Choose names for Google, not people

“There are only two hard things in Computer Science: cache invalidation and naming things.” - Phil Karlton AngularJS was released in 2010 and revolutionized modern frontend development. In 2016, the AngularJS team published a new framework, written in TypeScript and incompatible with AngularJS. They also made the baffling choice to call this framework Angular 2. Mayhem ensued, confused developers talked to each other about incompatible frameworks. The excellent community documentation AngularJS had built in the form of blogs and StackOverflow answers became an active hindrance for people trying to learn Angular....

January 22, 2022 · 2 min · Philip Heltweg

Who wrote this shit?

It is a beautiful rite of passage for a bright-eyed junior developer to join a team, take some tasks full of enthusiasm, and have the life and joy sucked out of them one sprint at a time. Soon enough, they sit in planning meetings, miserably complaining, accusingly asking who wrote that shit. Their transformation to a full team member is complete. They have become one of us. I was once that bright-eyed junior developer....

January 9, 2022 · 2 min · Philip Heltweg

Master Thesis: Implementing a Structured Approach to Belief Revision by Deterministic Switching Between Total Preorders

Abstract Belief change research investigates how agents adapt their knowledge with potentially conflicting information. A common formalization is by epistemic states, abstract entities often represented by faithful preorders. Operators describe how epistemic states change with new evidence and are classified by which postulates they satisfy. Different approaches have been suggested for the problem of iterated belief change. Recent work introduces uniform revision that revises an agent’s beliefs based on one static total preorder, therefore lowering representational costs....

November 7, 2021 · 1 min · Philip Heltweg

Certification of Iterated Belief Changes via Model Checking and its Implementation

Note: An extended version of this paper has been published at the 7th Workshop on Formal and Cognitive Reasoning, you can find it here. Our paper “Certification of Iterated Belief Changes via Model Checking and its Implementation” got accepted to the 19th International Workshop on Non-Monotonic Reasoning (NMR-2021) at the 18th International Conference on Principles of Knowledge Representation and Reasoning (KR 2021). During the workshop I held a short presentation of the results....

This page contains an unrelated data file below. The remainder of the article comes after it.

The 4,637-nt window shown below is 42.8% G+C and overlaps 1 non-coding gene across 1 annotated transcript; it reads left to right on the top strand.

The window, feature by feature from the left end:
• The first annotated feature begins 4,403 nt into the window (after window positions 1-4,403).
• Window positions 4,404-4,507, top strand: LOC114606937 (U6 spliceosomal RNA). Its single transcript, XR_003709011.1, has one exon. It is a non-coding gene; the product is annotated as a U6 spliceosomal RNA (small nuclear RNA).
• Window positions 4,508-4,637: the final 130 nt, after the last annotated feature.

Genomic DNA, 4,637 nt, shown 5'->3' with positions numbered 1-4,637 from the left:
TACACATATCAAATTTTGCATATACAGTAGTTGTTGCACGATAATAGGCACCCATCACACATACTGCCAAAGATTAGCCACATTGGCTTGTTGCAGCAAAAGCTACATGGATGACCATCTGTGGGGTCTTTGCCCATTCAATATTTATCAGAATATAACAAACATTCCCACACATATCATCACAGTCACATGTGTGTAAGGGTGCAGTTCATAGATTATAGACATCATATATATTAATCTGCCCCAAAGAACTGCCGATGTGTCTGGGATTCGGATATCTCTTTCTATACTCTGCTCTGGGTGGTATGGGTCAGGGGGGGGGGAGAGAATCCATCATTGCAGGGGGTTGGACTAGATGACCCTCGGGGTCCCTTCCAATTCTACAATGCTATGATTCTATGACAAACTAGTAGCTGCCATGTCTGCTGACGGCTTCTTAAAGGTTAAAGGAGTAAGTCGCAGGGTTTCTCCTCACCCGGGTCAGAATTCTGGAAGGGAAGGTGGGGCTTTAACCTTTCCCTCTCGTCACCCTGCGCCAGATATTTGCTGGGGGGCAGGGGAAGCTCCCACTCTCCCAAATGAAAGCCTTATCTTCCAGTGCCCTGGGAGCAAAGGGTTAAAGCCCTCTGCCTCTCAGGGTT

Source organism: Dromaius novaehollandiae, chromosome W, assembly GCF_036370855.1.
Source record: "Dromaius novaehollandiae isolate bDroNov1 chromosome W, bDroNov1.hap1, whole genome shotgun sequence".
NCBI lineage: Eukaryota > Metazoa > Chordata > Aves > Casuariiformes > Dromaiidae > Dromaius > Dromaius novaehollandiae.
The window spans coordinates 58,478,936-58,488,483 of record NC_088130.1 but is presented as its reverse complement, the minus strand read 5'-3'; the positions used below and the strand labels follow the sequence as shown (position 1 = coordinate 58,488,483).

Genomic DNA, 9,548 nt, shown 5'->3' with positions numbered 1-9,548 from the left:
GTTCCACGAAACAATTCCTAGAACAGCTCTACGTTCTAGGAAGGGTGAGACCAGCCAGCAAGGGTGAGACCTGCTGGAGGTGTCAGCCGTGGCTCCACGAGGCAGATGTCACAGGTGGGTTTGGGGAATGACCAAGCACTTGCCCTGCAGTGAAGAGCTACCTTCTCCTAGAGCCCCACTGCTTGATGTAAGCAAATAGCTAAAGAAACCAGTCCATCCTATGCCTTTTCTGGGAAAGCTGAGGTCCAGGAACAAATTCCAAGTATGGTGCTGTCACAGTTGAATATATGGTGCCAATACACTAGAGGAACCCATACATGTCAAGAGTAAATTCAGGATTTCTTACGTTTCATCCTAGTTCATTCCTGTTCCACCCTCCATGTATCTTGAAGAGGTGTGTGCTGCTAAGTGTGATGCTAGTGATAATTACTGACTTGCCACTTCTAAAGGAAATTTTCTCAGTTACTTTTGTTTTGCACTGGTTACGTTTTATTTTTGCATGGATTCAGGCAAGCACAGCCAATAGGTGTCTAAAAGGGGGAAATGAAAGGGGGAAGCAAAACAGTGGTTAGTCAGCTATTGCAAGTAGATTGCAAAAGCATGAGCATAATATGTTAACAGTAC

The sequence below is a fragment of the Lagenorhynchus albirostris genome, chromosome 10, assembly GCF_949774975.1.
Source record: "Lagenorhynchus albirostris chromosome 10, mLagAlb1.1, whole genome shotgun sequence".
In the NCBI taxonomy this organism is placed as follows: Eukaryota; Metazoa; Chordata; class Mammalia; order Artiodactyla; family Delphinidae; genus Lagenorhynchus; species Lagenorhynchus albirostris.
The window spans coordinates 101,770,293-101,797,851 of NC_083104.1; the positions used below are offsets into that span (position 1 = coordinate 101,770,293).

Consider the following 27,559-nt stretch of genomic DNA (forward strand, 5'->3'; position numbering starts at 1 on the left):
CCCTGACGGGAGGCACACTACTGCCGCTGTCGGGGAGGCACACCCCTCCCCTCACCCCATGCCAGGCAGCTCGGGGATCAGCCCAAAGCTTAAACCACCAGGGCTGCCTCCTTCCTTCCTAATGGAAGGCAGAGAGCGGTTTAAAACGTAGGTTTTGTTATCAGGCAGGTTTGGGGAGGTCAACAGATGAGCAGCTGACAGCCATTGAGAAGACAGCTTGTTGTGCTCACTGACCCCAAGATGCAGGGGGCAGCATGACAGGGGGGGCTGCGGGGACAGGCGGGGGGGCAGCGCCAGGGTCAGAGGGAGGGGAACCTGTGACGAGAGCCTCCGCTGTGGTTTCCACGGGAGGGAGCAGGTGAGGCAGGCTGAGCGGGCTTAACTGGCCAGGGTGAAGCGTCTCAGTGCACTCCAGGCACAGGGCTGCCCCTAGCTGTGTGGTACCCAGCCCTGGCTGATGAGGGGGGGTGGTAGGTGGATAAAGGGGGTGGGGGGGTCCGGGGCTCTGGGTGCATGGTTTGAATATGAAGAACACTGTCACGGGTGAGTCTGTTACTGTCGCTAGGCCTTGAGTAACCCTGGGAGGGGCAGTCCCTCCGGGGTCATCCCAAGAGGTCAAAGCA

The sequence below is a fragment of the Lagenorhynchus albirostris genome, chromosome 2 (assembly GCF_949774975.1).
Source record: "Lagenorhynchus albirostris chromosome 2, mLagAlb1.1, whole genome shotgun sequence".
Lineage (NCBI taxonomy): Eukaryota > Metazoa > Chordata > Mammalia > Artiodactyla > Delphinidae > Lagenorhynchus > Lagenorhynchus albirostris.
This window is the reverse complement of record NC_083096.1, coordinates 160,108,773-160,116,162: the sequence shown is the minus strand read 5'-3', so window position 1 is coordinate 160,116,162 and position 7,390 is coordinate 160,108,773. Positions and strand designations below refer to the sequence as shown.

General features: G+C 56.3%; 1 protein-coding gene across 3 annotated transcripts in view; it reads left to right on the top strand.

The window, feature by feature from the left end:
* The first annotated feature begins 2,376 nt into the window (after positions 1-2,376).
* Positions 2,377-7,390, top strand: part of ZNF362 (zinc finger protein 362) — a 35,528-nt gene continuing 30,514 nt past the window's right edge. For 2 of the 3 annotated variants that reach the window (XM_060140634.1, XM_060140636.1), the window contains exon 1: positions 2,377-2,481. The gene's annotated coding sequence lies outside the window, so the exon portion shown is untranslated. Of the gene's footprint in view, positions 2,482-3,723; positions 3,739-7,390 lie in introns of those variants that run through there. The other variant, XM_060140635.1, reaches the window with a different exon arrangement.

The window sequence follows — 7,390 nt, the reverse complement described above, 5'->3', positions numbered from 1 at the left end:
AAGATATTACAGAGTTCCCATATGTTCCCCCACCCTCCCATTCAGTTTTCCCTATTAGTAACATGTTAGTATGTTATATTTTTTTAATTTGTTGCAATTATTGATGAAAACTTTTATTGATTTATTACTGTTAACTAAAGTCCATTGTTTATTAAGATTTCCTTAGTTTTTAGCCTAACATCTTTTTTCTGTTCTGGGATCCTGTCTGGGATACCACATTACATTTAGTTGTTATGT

October 27, 2021 · 2 min · Philip Heltweg

On Using Model Checking for the Certification of Iterated Belief Changes

Our paper “On Using Model Checking for the Certification of Iterated Belief Changes” got accepted to the 7th Workshop on Formal and Cognitive Reasoning (FCR-2021) at the 44th German Conference on Artificial Intelligence (KI-2021). During the workshop I held a short presentation of the results. You can find both the paper as well as the presentation slides here. Abstract The theory of iterated belief change investigates how epistemic states are changed according to new beliefs....

September 28, 2021 · 2 min · Philip Heltweg

Of judges, aliens and total preorders

I created this synopsis of some ideas from the paper “How to Revise a Total Preorder” by Booth and Meyer during the seminar on “Representation and processing of uncertain knowledge with logic-based methods” at the University of Hagen. The slides are from my final presentation of the topic (and might be more or less useless on their own). Abstract Adapting one’s world view in the light of new information is a central skill of intelligent agents....

April 9, 2021 · 1 min · Philip Heltweg

How to kill a dragon

“You’ll never forget your first dragon” used to be the promise of Tibia, a free 2D-MMO I played as a young teenager. I spend day after day playing Tibia, training skills with friends and exploring the world and still… never got to kill a dragon. Coming back With nostalgia rekindled by quickly burning out on WoW: Shadowlands I tried to check in my old account. Sadly, I did not only forget the password but also lost control of my email address....

March 15, 2021 · 4 min · Philip Heltweg

Wisdom from the Internet, content that influenced how I think about software (and life).

Finding needles There has never been as much information easily accessible to anyone as right now. The ease of publishing your own writing leads to new problems: The question is no longer where do you find content about a topic but what content is good and worth your time? To help you find the needle in the biggest haystack ever, here is my personal list of good content that influenced me....

December 3, 2020 · 3 min · Philip Heltweg

Machine learning basics: Machine Learning by Stanford University (Coursera) review and notes

The popularity of machine learning, data science and related disciplines is exploding and with it the amount of courses, books, block posts etc you are exposed to. I recently finished the relatively old but highly rated course Machine Learning by Stanford University on Coursera and wanted to take the chance to offer my review and notes I took. The course Although the course is old enough to be referred to as “classic” by quite a few descriptions I have read it is timeless in the sense that most good introductions are....

March 14, 2020 · 3 min · Philip Heltweg

Analyzing twitter: Import tweets with NodeJS and the twitter API

A tweet in the database is worth two in the API Working with tweets from the twitter API probably means importing data into your own database - the standard API does not provide historical data (only the last seven days) and has various rate limits. So regardless of the final goal in this blog we’ll explore importing tweets from the API into a database for future use. All done with NodeJS, written in Typescript and utilizing MongoDB as data store....

October 25, 2019 · 5 min · Philip Heltweg